ONE: ‘Sam-A’ looks to add Kickboxing World Title to his trophy case

ABS-CBN Sports on Dec 04, 2019 11:26 AM
ONE: ‘Sam-A’ looks to add Kickboxing Title to his collection
“I’m really excited and nervous but I need to just focus on doing my best. I don’t know the result, but I will do my very best and [I] want to thank ONE for the opportunity.” - Sam-A Gaiyanghadao (Photo: ONE Championship)

Muay Thai legend Sam-A Gaiyanghadao looks to make a splash in the world of kickboxing when he headlines ONE Championship’s final show for the year, ONE: MARK OF GREATNESS.

Sam-A battles Wang “Golden Boy” Junguang for the inaugural ONE Strawweight Kickboxing World Title on 6 December at the Axiata Arena in Kuala Lumpur, Malaysia. 

With a career spanning for nearly three-decades, Sam-A will now get the experience of battling in kickboxing for the first time, and he is thankful to do that against such a skilled athlete. 

“I’ve wanted to fight in kickboxing for a long time now. I want to know what it feels like,” he said.

“I’ve got a lot of experience in Muay Thai, but now I am coming to kickboxing for the first time and contesting for a title.” 

“I’m really excited and nervous but I need to just focus on doing my best. I don’t know the result, but I will do my very best and [I] want to thank ONE for the opportunity.”

The 36-year-old will certainly have to adjust. There are similarities between kickboxing and Muay Thai – but the two sports are a whole lot different than what the eye suggests. 

For one, Gaiyanghadao will have to be active in moving around the ring, a bit different from when he used to stay in the pockets and trade blows with opponents in “the art of eight limbs.”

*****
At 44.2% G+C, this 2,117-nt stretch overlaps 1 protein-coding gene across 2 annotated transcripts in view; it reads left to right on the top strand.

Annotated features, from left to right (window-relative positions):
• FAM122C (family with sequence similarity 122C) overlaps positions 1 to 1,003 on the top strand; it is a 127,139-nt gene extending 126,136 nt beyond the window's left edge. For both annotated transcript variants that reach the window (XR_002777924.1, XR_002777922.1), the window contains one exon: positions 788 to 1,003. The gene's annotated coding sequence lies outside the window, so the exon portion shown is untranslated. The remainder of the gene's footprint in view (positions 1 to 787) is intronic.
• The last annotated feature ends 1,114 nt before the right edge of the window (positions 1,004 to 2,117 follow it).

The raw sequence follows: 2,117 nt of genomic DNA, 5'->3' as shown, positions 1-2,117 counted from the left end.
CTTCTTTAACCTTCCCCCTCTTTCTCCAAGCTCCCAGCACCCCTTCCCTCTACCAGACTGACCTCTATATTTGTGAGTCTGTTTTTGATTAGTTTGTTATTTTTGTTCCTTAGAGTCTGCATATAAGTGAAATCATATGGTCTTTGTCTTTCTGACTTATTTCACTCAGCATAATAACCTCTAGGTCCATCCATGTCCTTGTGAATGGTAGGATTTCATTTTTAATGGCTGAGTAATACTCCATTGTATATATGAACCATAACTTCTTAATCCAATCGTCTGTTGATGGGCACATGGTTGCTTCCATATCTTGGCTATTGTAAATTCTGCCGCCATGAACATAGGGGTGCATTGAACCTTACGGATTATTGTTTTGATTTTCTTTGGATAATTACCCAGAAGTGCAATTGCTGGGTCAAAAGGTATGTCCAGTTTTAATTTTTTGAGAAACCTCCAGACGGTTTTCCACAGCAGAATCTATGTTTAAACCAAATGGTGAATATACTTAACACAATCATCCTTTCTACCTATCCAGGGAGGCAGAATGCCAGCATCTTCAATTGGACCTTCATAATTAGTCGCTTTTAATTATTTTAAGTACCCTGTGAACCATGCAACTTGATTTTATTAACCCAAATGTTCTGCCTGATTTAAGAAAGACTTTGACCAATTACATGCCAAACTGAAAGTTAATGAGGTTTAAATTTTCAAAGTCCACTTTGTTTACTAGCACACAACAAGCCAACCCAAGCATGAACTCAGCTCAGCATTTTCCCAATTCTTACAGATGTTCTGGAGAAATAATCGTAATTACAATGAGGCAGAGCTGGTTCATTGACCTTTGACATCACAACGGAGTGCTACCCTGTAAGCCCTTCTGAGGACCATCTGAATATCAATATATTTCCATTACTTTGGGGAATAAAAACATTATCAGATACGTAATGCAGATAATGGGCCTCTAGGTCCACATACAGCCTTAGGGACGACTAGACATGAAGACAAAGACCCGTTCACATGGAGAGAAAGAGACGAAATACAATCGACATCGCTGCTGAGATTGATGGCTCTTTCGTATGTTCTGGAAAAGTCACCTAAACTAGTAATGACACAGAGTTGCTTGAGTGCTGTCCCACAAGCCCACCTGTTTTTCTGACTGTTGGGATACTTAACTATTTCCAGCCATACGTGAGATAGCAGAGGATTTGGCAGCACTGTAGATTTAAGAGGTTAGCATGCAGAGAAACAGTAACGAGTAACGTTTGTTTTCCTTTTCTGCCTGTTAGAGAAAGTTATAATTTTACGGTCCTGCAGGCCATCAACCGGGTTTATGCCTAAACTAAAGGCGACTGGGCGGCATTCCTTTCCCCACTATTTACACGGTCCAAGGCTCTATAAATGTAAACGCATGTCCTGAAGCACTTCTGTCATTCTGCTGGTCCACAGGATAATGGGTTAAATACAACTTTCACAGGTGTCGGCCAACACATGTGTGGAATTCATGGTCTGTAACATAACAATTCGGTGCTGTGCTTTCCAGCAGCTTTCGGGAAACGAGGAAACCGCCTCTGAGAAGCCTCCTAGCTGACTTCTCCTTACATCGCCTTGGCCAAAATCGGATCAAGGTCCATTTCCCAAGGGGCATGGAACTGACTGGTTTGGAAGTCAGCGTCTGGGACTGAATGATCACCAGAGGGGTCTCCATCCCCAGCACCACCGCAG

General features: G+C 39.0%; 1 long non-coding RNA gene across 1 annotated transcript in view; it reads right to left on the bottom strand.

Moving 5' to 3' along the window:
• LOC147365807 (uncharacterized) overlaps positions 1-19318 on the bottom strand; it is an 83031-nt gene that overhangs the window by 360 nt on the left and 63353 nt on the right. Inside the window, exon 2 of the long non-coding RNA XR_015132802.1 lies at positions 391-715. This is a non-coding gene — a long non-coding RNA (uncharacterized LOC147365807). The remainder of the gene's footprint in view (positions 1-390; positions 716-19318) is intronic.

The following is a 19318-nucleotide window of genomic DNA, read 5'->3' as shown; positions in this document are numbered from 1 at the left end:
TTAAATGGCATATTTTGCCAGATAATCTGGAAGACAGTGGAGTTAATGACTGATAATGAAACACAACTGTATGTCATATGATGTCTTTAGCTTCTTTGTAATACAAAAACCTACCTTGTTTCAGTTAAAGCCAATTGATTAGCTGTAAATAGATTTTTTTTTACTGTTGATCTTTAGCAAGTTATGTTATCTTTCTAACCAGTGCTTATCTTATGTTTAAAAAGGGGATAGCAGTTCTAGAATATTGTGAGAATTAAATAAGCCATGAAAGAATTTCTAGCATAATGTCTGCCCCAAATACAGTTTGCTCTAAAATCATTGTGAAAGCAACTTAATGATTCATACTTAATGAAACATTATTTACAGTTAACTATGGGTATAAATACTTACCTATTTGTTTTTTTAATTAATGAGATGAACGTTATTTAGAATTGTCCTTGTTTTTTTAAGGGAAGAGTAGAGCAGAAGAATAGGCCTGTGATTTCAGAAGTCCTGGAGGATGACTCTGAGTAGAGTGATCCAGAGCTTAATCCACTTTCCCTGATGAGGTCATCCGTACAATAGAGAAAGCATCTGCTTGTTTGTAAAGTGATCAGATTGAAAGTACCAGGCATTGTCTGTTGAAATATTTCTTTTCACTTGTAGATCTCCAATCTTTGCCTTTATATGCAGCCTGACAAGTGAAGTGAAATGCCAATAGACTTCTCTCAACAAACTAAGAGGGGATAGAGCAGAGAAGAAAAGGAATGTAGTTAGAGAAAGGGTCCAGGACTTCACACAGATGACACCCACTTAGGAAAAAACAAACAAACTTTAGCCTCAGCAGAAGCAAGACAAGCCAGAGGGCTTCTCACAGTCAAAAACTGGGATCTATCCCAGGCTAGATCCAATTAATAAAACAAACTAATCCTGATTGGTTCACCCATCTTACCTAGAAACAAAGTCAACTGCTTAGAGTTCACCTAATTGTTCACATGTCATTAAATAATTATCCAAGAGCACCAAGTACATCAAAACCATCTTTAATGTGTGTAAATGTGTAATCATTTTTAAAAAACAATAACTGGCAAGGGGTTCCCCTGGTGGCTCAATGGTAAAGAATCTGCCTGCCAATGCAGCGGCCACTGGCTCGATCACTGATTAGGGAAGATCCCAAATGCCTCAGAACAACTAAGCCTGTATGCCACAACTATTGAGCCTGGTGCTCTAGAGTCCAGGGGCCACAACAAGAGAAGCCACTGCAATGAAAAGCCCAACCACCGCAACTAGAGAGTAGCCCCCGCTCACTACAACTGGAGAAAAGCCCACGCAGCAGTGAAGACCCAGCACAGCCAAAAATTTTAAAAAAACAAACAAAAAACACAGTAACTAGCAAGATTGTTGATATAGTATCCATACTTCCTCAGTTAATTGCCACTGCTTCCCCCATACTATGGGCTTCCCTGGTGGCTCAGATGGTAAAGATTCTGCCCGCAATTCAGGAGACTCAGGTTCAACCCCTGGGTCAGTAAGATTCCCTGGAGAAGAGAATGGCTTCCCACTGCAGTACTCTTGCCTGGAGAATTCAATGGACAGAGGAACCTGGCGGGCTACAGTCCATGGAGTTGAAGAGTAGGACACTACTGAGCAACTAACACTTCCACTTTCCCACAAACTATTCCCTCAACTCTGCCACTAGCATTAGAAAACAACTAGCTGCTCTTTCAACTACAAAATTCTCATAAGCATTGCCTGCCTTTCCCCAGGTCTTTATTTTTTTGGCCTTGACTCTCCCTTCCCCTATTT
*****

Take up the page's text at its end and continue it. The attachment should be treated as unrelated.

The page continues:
Elbows, one of the main components of Muay Thai, are also not allowed in kickboxing. 

“I have to change my style. I need to be more aggressive and throw combos,” the Thai said. 

“You can’t stand still like in Muay Thai. In kickboxing, you’ve got to move a lot more. In Muay Thai you stand, block, and think. I have to keep reminding myself in training not to elbow!”

Focusing on his opponent, Sam-A expects a fast start from his Chinese foe, and he promises to be ready for it.

 “His punches are strong and fast. He’s going to be really aggressive and strong in the first few rounds, and I’ll need to watch for this,” he said. 

 But the Singapore-stationed athlete did see some points of weakness in Wang that he can exploit in the explosive main-event.

 “I don’t think he has the best defense and he leaves openings. I will try to capitalize on this and use my style to circle around. I don’t want to get in close and will use my long-range weapons like my kick.”

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